The Evolution of Stereotypes

A short but well-written BBC article, about a controlled experiment on the evolution of stereotypes, finds that when a jumble of personal characteristics (assigned to funny-colored “aliens”) is passed down a communication chain, the information is streamlined as stereotypes emerge, “so much so that the people at the end of the chain were far more knowledgeable than those at the start.”

Stereotyping is simply an extremely effective way of organizing information into categories. When the information that originally formed the stereotype changes, stereotypes move as well – more slowly, I am sure, but they do move. When was the last time someone tried to hide their Irishness because employers stereotyped the Irish as drunken louts? Now it’s all “Kiss me, I’m Irish” shirts for sale every St. Patrick’s Day (and you don’t even have to prove your ancestry to buy one!) An amusing example from the article: in 1918, pink was for boys and blue was for girls. In another hundred years, it may well have switched to green and red, or some such thing. (Especially since Christmas seems to be slowly switching to blue and silver. I’m not going to mention pink and purple. Those colors on Christmas decorations are an abomination. It’s terrible, I tell you! Just terrible! Pinks and purples are for SPRING, obviously!)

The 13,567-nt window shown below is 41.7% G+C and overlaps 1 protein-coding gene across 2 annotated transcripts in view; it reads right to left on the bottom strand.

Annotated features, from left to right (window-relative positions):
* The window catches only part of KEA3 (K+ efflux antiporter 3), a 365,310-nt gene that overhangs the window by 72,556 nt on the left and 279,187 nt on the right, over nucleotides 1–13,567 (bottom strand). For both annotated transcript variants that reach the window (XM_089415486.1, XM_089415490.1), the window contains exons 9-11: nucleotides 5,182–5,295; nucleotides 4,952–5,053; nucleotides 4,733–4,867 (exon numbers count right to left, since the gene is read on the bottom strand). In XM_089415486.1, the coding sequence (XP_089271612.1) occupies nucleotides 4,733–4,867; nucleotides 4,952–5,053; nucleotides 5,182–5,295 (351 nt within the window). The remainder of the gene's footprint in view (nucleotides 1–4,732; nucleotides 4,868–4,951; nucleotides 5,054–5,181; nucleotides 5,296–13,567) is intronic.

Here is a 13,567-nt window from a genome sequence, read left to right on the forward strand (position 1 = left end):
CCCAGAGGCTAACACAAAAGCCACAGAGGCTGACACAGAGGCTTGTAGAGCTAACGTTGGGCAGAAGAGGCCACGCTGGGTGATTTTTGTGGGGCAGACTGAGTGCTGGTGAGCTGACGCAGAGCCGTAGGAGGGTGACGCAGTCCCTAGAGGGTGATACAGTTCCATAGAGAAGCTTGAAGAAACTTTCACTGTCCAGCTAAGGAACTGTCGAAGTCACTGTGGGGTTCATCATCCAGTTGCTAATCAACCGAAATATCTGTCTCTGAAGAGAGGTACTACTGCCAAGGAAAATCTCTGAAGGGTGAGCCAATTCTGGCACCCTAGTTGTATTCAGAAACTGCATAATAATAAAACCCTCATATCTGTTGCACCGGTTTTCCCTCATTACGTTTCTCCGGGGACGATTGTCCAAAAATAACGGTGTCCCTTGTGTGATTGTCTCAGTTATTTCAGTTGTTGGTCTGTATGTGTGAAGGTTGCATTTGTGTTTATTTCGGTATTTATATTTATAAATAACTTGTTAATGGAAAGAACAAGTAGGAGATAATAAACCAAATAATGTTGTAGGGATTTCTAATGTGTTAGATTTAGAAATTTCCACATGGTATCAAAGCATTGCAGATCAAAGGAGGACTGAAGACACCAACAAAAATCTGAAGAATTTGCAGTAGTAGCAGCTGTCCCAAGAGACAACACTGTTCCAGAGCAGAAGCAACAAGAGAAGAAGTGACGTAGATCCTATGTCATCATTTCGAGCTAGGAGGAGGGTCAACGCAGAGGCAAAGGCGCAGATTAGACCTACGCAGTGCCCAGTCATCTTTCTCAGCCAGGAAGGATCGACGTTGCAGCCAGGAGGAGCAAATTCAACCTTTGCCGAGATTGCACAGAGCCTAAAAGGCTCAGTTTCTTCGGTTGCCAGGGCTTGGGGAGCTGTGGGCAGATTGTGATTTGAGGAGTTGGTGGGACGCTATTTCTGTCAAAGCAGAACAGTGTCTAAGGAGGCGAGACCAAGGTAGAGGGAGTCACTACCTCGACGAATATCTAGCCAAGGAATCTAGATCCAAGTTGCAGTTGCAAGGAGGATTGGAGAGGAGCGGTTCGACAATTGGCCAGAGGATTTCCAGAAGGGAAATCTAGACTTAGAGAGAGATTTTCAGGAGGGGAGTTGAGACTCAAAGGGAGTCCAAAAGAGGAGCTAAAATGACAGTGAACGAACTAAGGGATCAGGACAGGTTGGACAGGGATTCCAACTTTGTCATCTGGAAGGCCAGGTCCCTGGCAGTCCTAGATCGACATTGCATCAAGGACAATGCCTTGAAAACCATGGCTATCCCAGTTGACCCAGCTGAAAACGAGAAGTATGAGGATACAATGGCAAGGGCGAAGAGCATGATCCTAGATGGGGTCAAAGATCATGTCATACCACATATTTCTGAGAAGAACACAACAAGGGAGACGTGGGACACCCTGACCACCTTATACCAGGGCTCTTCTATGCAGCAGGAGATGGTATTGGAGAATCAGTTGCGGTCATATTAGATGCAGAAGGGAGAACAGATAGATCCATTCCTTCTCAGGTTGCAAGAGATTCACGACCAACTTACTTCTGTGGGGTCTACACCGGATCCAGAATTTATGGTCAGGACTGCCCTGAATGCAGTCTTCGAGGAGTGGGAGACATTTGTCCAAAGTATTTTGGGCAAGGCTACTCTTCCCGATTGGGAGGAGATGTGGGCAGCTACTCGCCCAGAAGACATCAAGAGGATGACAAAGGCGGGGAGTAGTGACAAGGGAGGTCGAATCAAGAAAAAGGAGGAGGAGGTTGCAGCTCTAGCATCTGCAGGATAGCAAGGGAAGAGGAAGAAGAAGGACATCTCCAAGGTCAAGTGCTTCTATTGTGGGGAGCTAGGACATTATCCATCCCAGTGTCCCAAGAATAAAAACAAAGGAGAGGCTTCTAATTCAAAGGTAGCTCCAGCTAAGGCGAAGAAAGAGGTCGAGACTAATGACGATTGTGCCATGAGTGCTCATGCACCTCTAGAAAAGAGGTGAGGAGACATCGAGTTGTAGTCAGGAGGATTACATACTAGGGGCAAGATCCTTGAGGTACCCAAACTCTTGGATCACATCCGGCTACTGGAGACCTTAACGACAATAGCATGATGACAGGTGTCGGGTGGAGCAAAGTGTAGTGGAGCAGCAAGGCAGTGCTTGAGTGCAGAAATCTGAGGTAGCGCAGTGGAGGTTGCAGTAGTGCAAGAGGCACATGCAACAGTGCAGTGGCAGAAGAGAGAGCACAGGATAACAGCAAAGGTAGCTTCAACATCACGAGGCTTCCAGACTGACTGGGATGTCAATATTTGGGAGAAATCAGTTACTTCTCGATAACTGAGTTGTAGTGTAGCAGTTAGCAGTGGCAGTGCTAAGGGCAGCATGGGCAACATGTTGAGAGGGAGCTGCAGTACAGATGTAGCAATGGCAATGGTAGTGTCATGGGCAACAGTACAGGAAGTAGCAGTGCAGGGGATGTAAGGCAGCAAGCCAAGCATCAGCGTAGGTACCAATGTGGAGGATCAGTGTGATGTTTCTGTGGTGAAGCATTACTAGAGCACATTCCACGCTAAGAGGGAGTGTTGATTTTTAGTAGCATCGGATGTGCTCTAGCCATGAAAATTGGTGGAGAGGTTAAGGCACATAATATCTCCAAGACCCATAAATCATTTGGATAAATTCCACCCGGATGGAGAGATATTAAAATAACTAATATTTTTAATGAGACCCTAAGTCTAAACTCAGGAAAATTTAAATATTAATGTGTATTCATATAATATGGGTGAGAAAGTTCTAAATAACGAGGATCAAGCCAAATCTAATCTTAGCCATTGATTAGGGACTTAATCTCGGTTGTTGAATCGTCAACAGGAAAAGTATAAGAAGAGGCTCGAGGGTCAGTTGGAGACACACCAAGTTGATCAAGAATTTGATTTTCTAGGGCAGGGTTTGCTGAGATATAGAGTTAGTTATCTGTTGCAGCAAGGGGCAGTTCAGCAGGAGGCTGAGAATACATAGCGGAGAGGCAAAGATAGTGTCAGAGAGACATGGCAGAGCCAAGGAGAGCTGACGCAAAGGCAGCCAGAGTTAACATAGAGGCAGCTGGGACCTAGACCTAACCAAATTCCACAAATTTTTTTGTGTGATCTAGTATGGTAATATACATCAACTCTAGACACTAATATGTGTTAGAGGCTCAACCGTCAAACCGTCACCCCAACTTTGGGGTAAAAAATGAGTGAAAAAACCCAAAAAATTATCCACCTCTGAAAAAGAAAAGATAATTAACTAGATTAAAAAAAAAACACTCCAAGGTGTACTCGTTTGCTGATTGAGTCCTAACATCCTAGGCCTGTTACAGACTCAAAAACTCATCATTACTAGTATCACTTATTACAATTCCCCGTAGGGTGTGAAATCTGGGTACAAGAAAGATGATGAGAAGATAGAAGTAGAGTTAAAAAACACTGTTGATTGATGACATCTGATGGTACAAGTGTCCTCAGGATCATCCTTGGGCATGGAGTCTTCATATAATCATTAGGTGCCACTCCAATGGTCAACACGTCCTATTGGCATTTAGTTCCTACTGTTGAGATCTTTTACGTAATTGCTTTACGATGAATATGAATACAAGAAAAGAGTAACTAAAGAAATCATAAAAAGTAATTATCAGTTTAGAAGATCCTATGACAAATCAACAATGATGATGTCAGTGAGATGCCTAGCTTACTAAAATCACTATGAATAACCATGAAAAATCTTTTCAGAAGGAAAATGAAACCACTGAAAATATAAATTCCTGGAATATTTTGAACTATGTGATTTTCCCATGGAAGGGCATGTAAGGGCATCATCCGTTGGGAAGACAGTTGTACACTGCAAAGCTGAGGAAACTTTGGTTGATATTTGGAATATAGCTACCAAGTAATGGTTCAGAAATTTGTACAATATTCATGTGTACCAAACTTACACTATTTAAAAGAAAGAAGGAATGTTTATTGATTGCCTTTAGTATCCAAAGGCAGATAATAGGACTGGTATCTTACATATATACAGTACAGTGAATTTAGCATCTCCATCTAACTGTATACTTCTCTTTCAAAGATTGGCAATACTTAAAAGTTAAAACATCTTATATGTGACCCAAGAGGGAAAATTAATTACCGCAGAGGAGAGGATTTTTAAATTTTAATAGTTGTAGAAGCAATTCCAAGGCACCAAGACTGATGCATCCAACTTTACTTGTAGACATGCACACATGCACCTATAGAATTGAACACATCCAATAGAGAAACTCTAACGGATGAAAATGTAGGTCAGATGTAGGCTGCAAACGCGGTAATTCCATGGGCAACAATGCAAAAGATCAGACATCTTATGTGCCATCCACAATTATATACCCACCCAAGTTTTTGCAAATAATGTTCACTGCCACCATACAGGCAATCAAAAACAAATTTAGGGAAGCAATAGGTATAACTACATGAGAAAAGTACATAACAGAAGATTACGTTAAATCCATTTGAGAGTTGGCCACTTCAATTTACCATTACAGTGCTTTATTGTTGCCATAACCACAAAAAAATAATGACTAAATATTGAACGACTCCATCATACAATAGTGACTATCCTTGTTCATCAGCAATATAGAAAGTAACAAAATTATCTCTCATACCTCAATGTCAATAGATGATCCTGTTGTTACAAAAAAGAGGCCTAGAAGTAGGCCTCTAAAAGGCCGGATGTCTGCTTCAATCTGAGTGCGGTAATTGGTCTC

So here’s two takeaways: stereotypes emerge from actual information. Stereotypes also evolve and change over time. Figure out what information a stereotype you don’t like is based on – and then instead of trying to get people to stop categorizing things (they won’t; it’s built into the hardware), change the foundation of the stereotype. It might take a while, but it’s easier to change what color is for boys than it is to stop people assigning colors to the sexes entirely! (Hey, it’s hard to tell what sex a newborn baby is, and calling a new parent’s child “it” is totally going to get you into trouble. LOL)

I vote that girls take back blue. And give boys red instead! 😉


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